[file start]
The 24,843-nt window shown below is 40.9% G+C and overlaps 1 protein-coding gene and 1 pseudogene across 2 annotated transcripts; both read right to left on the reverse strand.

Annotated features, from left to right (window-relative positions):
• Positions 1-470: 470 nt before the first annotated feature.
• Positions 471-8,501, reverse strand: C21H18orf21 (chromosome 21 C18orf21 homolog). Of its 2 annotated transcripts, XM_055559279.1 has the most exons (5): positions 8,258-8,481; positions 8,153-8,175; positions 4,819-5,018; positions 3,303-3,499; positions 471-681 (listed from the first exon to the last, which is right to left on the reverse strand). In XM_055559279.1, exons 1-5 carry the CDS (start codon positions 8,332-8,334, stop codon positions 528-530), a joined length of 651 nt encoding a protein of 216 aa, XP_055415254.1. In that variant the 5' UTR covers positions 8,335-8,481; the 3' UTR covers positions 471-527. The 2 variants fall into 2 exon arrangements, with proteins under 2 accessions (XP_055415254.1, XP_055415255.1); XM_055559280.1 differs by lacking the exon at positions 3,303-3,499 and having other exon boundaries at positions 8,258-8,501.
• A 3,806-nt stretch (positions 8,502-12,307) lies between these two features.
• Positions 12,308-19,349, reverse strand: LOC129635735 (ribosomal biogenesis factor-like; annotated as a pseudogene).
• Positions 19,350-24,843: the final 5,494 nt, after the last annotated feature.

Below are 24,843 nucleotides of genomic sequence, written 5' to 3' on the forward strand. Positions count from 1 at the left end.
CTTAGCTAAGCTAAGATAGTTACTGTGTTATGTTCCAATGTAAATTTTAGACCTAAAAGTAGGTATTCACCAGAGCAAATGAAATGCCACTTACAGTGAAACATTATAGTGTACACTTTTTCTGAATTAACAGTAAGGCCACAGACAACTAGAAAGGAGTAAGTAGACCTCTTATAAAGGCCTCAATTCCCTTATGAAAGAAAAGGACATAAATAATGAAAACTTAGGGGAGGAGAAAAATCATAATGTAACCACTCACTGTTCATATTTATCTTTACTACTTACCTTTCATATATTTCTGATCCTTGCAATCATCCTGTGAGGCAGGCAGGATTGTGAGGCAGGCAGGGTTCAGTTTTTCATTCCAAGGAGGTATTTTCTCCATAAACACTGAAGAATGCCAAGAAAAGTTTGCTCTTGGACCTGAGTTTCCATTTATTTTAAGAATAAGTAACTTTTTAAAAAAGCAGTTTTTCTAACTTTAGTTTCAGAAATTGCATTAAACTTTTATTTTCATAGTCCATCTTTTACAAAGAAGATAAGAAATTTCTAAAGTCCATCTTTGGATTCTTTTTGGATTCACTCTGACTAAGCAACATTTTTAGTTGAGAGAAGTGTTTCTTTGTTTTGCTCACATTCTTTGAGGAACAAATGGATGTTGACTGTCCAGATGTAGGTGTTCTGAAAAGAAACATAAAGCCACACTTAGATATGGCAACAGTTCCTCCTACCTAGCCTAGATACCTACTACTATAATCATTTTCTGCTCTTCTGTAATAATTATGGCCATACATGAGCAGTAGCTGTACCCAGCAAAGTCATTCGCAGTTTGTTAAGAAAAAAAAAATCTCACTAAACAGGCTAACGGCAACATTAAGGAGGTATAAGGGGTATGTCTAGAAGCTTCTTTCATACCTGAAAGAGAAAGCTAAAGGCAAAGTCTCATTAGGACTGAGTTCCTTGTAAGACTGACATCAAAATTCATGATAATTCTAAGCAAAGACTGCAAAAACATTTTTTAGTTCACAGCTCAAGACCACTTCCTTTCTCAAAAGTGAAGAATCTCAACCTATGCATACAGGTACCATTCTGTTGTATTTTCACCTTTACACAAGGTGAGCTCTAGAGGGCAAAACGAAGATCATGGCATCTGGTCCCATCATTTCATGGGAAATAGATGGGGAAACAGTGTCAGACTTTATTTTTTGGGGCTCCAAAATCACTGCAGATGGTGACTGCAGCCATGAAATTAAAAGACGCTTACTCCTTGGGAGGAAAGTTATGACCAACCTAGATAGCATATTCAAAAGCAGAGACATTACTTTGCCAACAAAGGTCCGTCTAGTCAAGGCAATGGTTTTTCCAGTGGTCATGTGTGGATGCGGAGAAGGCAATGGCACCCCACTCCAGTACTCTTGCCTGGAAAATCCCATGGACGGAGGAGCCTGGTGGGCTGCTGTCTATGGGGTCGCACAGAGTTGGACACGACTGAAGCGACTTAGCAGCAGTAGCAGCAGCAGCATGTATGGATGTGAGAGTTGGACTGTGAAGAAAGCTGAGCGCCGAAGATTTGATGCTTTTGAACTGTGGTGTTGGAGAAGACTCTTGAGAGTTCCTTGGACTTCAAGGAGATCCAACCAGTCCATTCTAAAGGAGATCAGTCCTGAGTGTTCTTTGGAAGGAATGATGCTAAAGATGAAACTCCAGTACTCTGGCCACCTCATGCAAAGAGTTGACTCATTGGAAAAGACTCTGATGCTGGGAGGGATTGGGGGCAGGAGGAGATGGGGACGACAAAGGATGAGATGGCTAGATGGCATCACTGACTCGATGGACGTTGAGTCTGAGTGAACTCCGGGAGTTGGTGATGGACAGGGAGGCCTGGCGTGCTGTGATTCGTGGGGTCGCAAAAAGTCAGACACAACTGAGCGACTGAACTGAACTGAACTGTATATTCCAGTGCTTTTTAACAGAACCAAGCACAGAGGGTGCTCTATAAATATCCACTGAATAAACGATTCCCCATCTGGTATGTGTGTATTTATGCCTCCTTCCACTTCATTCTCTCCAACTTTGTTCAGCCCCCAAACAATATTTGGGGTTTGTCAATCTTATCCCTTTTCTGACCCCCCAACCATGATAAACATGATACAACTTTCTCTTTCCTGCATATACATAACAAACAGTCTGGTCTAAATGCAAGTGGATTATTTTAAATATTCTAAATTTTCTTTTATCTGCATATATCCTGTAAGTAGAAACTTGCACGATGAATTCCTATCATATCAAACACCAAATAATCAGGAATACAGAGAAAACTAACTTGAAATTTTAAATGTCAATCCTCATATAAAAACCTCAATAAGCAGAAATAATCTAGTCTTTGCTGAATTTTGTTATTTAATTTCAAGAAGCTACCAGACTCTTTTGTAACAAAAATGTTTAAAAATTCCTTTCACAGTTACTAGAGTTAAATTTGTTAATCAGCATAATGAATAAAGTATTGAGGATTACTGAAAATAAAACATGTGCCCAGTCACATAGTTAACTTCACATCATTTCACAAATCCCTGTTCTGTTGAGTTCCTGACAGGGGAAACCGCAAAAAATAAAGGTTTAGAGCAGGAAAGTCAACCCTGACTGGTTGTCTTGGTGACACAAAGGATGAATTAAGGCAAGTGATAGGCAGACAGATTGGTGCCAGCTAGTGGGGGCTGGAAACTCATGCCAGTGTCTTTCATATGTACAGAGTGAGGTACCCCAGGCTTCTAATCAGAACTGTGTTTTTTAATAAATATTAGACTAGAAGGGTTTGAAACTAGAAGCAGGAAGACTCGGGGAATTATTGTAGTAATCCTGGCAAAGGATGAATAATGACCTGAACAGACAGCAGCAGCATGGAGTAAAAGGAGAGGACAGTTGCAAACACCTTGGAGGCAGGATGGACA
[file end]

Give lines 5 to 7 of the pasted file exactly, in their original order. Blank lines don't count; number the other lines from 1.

• A 3,806-nt stretch (positions 8,502-12,307) lies between these two features.
• Positions 12,308-19,349, reverse strand: LOC129635735 (ribosomal biogenesis factor-like; annotated as a pseudogene).
• Positions 19,350-24,843: the final 5,494 nt, after the last annotated feature.